This 1950s Sugar Crisp Cereal commercial sparks joy

Originally published at: This 1950s Sugar Crisp Cereal commercial sparks joy | Boing Boing

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sparks joy

Ummm…I"m gonna go with hyperglycemia.

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Yummy sugary goodness, until the early adult onset diabetes catches you.

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Wait, the commercial recommends eating the cereal “with milk or cream?”

WITH CREAM? What sort of dystopian nightmare is that? That’s almost as disgusting as one of my roommates who ate cereal with water. Blech.

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Super Sugar Crisp’s Sugar Bear was my spirit animal in the 1970s. So cool, with that lazy, Bing Crosby-inspired voice of his, effortlessly thwarting his enemies. Here’s a supercut of his oeuvre:

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I did love that stuff when I was a kid. Also Kellogg’s Sugar Corn Pops—just as sweet but somehow crunchier. Here’s a box featuring Andy Devine (then a sidekick to “Wild Bill Hickock,” which the cereal sponsored), who went on to or came from “The Buster Brown Show.”
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You and I have wildly different ideas of “adorable.”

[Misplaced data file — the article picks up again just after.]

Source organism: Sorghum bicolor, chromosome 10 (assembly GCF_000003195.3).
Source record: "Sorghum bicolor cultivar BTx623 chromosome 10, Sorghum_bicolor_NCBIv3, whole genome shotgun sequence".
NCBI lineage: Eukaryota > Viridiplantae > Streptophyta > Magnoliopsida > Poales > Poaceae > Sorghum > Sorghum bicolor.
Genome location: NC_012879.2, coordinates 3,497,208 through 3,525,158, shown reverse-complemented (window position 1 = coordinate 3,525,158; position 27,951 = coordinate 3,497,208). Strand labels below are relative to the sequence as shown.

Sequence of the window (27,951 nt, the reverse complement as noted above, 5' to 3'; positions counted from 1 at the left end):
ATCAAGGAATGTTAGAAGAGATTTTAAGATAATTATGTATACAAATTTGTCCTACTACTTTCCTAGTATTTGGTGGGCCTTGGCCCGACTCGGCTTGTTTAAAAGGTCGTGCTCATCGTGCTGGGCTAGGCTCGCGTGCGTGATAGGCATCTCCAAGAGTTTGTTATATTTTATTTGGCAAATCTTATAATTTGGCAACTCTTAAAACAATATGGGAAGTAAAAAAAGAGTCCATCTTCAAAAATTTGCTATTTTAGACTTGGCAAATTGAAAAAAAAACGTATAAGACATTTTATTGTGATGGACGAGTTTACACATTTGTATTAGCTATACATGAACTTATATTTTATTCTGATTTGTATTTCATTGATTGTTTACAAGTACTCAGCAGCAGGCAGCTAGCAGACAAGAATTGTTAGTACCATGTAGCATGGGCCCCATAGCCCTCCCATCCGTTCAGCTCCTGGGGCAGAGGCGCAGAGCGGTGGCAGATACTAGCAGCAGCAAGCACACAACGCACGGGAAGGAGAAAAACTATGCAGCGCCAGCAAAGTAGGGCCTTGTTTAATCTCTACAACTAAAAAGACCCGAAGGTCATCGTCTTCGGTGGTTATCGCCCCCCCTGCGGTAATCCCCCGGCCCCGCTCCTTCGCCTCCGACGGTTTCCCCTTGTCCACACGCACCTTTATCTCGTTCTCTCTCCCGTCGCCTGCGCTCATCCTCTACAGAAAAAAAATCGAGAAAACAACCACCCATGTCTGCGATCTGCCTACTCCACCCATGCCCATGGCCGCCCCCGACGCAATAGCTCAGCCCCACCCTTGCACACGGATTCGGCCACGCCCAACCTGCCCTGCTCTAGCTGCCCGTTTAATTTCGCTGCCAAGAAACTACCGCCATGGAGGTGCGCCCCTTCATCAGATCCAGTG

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Pluck your magic twanger, froggy! (Which you’ll never convince me wasn’t some sort of double entendre.)

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My childhood favorite was Sugar Jets, which I read somewhere was the most sugary of all. And how about Chocolate Coated Sugar Bombs?

Edit: Shame on me. Chocolate Frosted Sugar Bombs.

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This came up in a recent thread about creepy cereal commercials from the era. Lots of love for Sugar Bear’s voice actor Gerry Matthews.

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I suspect that this might be a difference between how dairy was packaged now vs then. I recall my grandmother longing for the creamer when milk was delivered to your door not being quite the same as half and half. I’ve also seen Canadian recipes that call for “Cereal Cream” which is basically half and half.

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Hidden in plain sight at the end of the advert is a testament to society’s progress.

The cereal box is explicitly described: “The red white and blue box with three bears on it”.

Presumably because many of the parents would be illiterate or semi-literate, and the advertisers knew it. Best to give a good description to make sure they bought the right thing…

Yes, everything is a mess these days. But there are many ways in which we’ve improved, and we take them for granted.

That box is quite small. It might feed two kids for one meal.

At least they were eating it in the correctly-sized salad bowls. /s

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